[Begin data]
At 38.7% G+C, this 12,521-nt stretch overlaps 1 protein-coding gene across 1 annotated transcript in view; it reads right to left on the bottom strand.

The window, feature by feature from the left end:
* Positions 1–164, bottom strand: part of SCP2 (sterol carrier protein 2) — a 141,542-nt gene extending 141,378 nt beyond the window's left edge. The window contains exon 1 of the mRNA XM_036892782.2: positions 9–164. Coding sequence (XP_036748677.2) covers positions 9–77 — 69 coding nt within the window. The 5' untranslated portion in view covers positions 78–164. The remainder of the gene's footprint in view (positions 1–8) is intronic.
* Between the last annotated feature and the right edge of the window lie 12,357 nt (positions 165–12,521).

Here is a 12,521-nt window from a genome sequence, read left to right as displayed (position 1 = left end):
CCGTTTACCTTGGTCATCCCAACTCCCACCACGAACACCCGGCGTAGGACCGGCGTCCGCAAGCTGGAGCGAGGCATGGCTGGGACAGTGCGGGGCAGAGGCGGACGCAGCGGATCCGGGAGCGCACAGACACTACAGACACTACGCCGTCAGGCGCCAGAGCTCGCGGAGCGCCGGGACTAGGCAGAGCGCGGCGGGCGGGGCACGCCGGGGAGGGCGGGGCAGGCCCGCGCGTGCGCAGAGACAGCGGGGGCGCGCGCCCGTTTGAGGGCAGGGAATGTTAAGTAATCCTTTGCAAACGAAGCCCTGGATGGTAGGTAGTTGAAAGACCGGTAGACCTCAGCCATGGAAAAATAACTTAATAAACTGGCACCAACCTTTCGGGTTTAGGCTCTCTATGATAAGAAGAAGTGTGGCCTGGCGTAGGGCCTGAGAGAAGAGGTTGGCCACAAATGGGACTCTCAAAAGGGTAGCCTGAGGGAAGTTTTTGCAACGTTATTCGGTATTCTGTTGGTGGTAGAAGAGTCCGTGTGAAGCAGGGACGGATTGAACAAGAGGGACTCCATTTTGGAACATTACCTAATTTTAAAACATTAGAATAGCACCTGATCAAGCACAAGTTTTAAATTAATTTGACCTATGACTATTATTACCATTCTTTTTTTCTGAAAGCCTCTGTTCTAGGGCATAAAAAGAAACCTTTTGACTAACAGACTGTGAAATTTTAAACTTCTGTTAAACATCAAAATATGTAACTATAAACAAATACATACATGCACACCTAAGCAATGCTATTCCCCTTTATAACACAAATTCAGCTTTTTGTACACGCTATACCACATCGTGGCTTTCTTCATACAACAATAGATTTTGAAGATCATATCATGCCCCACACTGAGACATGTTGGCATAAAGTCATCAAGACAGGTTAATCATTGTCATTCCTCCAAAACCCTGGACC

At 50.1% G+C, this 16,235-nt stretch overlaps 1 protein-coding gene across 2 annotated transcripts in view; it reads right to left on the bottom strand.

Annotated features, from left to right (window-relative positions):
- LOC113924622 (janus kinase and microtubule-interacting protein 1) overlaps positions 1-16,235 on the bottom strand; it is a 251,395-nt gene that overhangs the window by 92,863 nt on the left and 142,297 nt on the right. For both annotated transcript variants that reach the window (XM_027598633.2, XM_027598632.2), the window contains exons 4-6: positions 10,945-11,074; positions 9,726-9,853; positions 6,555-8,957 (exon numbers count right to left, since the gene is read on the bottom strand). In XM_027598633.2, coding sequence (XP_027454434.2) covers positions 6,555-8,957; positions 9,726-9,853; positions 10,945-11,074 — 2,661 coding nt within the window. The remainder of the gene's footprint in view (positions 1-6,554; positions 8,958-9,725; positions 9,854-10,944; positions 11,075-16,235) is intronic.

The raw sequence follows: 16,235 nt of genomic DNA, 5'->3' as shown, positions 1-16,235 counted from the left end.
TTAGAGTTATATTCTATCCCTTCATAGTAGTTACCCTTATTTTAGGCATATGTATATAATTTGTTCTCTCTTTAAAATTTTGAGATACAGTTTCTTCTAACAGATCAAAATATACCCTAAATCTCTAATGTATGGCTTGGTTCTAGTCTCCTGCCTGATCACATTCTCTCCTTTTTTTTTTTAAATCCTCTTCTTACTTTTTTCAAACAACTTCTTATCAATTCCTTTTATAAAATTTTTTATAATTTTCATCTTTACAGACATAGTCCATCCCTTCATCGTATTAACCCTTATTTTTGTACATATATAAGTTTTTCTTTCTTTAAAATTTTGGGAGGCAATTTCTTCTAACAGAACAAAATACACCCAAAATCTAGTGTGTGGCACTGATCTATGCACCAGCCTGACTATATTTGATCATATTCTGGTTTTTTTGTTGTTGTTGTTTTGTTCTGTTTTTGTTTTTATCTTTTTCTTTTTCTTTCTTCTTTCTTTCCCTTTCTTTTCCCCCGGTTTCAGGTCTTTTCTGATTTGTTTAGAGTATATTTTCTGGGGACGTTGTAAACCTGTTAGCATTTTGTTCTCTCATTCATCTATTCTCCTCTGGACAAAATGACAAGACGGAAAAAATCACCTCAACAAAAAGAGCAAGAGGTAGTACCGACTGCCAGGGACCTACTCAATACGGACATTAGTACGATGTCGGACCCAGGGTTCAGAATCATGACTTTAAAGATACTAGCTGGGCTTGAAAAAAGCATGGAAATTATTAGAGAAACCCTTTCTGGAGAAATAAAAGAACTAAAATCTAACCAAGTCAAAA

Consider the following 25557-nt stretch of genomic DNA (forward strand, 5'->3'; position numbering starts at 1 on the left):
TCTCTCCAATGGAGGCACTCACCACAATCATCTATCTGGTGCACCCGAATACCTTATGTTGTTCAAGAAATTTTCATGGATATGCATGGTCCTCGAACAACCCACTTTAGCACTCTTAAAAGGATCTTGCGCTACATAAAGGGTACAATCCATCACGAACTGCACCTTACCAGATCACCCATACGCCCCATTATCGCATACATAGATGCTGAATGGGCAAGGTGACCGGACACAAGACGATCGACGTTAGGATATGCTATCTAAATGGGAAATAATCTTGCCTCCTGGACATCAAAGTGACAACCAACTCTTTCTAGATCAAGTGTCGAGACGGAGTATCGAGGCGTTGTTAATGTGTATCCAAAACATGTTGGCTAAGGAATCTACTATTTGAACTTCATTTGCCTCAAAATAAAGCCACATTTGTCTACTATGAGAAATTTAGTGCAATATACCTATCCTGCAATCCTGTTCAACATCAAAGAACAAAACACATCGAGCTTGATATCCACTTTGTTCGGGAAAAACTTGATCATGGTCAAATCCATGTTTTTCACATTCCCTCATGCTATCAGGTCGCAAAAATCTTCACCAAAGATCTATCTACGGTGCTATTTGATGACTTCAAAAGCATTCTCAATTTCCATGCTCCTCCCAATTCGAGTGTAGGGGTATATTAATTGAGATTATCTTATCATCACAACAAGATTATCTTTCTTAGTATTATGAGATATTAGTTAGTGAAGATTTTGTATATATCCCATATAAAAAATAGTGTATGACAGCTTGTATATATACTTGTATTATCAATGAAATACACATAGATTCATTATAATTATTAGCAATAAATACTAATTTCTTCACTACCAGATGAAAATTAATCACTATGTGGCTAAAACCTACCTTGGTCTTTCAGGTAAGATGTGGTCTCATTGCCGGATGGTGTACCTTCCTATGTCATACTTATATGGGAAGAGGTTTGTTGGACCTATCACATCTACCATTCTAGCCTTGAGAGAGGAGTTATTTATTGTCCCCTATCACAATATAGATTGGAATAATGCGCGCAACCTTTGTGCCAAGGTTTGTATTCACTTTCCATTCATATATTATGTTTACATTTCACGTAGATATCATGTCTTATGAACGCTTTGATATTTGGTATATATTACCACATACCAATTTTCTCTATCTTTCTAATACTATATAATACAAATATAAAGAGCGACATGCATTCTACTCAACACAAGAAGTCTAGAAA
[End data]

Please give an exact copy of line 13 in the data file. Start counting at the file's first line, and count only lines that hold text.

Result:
TCTCTCCAATGGAGGCACTCACCACAATCATCTATCTGGTGCACCCGAATACCTTATGTTGTTCAAGAAATTTTCATGGATATGCATGGTCCTCGAACAACCCACTTTAGCACTCTTAAAAGGATCTTGCGCTACATAAAGGGTACAATCCATCACGAACTGCACCTTACCAGATCACCCATACGCCCCATTATCGCATACATAGATGCTGAATGGGCAAGGTGACCGGACACAAGACGATCGACGTTAGGATATGCTATCTAAATGGGAAATAATCTTGCCTCCTGGACATCAAAGTGACAACCAACTCTTTCTAGATCAAGTGTCGAGACGGAGTATCGAGGCGTTGTTAATGTGTATCCAAAACATGTTGGCTAAGGAATCTACTATTTGAACTTCATTTGCCTCAAAATAAAGCCACATTTGTCTACTATGAGAAATTTAGTGCAATATACCTATCCTGCAATCCTGTTCAACATCAAAGAACAAAACACATCGAGCTTGATATCCACTTTGTTCGGGAAAAACTTGATCATGGTCAAATCCATGTTTTTCACATTCCCTCATGCTATCAGGTCGCAAAAATCTTCACCAAAGATCTATCTACGGTGCTATTTGATGACTTCAAAAGCATTCTCAATTTCCATGCTCCTCCCAATTCGAGTGTAGGGGTATATTAATTGAGATTATCTTATCATCACAACAAGATTATCTTTCTTAGTATTATGAGATATTAGTTAGTGAAGATTTTGTATATATCCCATATAAAAAATAGTGTATGACAGCTTGTATATATACTTGTATTATCAATGAAATACACATAGATTCATTATAATTATTAGCAATAAATACTAATTTCTTCACTACCAGATGAAAATTAATCACTATGTGGCTAAAACCTACCTTGGTCTTTCAGGTAAGATGTGGTCTCATTGCCGGATGGTGTACCTTCCTATGTCATACTTATATGGGAAGAGGTTTGTTGGACCTATCACATCTACCATTCTAGCCTTGAGAGAGGAGTTATTTATTGTCCCCTATCACAATATAGATTGGAATAATGCGCGCAACCTTTGTGCCAAGGTTTGTATTCACTTTCCATTCATATATTATGTTTACATTTCACGTAGATATCATGTCTTATGAACGCTTTGATATTTGGTATATATTACCACATACCAATTTTCTCTATCTTTCTAATACTATATAATACAAATATAAAGAGCGACATGCATTCTACTCAACACAAGAAGTCTAGAAA